Besides assembling a retinue of armed and optionally disagreeable men, another D&D tradition is obtaining a castle, keep, or other stronghold. Some variants (especially Adventurer, Conqueror, King) go a step further, and assume that the new home base comes with feudal obligations and large territories to manage. Obtaining an interesting home base has long been something I have wanted to do in a game. Rules for these, however, tend to delve into almost minute detail.

Now, as much as I love the idea of playing a character who gets to establish a home base, my prior posts may suggest that spreadsheet management away from the gaming table is not my preferred play style. So what kind of crunch, if any, should I look for to put owning a castle in a game?

ACKS, and various stronghold guides for core D&D, all spend a great deal of effort modeling thickness of walls, the cost of adding arrow slits, the effect of proximity to population centers, and dozens of other concerns that amount to a giant spreadsheet management game. This is valuable only to the extent that knowing the thickness of walls, the number of seasons and workers required to construct the castle, and the number of peasant families living in the surrounding lands is a desirable outcome during the game. If it is, I will say that ACKS is exactly what is needed to simulate a general medieval economy, and I don’t want to compete in that space.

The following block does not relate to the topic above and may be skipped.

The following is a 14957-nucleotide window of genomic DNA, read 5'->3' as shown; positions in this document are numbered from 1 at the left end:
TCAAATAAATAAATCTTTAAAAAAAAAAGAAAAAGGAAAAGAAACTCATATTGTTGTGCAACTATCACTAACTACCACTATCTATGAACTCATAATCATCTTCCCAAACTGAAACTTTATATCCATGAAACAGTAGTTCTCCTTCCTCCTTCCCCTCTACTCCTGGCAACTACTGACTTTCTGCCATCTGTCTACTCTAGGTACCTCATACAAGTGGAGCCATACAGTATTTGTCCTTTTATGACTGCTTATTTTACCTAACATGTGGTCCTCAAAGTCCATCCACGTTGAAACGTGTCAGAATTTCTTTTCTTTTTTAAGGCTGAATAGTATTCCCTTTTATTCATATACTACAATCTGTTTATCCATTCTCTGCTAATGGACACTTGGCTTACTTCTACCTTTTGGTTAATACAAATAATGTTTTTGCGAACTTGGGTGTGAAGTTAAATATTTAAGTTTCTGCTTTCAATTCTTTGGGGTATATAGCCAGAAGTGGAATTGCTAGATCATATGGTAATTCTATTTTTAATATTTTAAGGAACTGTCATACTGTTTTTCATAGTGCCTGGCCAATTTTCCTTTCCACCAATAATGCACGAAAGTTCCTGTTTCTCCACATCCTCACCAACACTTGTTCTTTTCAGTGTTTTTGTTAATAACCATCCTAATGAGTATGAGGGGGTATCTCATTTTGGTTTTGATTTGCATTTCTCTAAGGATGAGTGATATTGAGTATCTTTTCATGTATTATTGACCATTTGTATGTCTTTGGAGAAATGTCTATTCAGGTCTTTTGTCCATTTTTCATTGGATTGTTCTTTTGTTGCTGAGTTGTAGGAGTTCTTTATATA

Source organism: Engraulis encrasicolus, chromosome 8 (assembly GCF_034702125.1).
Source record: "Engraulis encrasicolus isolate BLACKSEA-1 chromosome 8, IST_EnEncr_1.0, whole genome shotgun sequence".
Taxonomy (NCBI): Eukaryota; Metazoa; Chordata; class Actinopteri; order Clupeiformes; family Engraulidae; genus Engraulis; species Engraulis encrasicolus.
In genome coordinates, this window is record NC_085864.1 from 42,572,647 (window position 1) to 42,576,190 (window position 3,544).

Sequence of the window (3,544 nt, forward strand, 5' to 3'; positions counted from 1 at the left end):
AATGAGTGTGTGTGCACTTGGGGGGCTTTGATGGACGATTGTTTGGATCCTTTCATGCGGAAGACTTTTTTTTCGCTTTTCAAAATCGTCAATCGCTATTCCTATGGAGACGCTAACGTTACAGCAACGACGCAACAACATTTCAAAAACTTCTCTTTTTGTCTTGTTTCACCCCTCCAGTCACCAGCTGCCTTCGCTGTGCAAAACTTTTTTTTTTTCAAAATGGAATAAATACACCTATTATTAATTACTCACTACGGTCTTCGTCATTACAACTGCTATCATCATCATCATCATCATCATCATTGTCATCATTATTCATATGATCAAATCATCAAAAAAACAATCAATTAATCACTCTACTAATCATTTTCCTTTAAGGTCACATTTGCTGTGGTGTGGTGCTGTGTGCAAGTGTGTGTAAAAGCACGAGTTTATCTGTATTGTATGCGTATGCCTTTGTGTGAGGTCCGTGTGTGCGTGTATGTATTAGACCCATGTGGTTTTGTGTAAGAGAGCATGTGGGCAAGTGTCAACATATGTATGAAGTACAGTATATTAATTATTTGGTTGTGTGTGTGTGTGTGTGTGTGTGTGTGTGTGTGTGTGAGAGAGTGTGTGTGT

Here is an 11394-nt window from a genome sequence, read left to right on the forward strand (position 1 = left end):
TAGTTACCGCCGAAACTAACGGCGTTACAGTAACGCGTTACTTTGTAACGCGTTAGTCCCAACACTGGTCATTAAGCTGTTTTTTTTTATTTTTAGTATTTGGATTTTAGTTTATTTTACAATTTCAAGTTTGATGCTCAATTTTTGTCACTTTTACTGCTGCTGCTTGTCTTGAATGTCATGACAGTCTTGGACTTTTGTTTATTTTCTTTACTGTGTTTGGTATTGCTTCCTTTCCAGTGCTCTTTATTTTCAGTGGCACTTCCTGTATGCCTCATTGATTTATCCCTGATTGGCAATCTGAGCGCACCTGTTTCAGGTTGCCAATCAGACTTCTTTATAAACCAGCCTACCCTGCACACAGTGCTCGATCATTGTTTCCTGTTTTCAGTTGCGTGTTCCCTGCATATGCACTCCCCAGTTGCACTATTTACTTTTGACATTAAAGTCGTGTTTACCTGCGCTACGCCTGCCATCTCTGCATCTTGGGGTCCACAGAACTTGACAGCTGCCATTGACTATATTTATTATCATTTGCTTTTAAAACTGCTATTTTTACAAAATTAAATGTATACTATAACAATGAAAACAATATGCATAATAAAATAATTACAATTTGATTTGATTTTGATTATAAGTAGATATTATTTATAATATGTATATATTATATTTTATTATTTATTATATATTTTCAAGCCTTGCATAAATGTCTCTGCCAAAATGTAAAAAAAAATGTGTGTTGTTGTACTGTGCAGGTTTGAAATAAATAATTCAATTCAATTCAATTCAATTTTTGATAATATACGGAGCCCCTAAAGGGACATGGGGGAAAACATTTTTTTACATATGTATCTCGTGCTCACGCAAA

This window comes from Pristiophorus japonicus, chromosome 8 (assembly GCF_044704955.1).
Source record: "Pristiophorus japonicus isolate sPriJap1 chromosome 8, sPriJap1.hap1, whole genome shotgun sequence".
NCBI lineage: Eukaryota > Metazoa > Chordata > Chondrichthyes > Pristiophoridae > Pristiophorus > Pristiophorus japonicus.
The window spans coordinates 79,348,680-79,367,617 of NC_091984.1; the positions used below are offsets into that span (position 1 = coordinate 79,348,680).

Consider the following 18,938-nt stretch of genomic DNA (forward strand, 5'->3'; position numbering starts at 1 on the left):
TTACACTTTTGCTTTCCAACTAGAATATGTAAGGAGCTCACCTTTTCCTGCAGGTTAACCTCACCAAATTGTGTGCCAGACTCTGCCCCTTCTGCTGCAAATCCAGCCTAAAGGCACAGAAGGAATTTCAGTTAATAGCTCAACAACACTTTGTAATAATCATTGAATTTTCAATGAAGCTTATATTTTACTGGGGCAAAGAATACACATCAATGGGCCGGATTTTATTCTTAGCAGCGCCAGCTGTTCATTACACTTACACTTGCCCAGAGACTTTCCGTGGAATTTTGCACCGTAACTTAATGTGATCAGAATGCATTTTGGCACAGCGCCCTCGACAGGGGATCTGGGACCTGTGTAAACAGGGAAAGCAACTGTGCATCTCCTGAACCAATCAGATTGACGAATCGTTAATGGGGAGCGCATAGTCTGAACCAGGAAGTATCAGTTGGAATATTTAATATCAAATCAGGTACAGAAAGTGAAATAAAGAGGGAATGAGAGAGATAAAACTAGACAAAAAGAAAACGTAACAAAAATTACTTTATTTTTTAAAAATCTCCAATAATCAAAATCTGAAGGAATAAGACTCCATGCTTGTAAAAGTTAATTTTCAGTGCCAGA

I think there are a few purposes served by designing a home base (not necessarily a fortified keep or castle), and like character creation, I think it’s a trade-off between at-table utility and away-from-the-game design fancy. The form could be an old keep out in the marches, or the familiar inn at the crossroads, a wizard’s tower, or a psychic spire in the astral, or a small village, or a ship. The game effects I would list as:

  • Obtaining the home base could be a quest in itself. The party could keep returning to the same inn because it’s conveniently located and cheap, and there’s lots of tradition there, but winning possession of the home base gives player ownership of the story resource through play.
  • It’s a source, subject, or feature of quests. This is the case in CRPGs like Pillars of Eternity or Baldur’s Gate II, as well – the stronghold, once earned, offers additional quest options that build up the story of the stronghold. An adventuring group based on a ship will have quests that tend to involve ship travel. Lots of times this may involve quests that imperil the home base (invading army besieges the castle/goblins attack the town/pirates try to sink the ship), but it’s not good to make the home base a liability. A game that revolves around continuously trying not to lose cool things will stop appealing to most players, without up-front buy-in on that focus.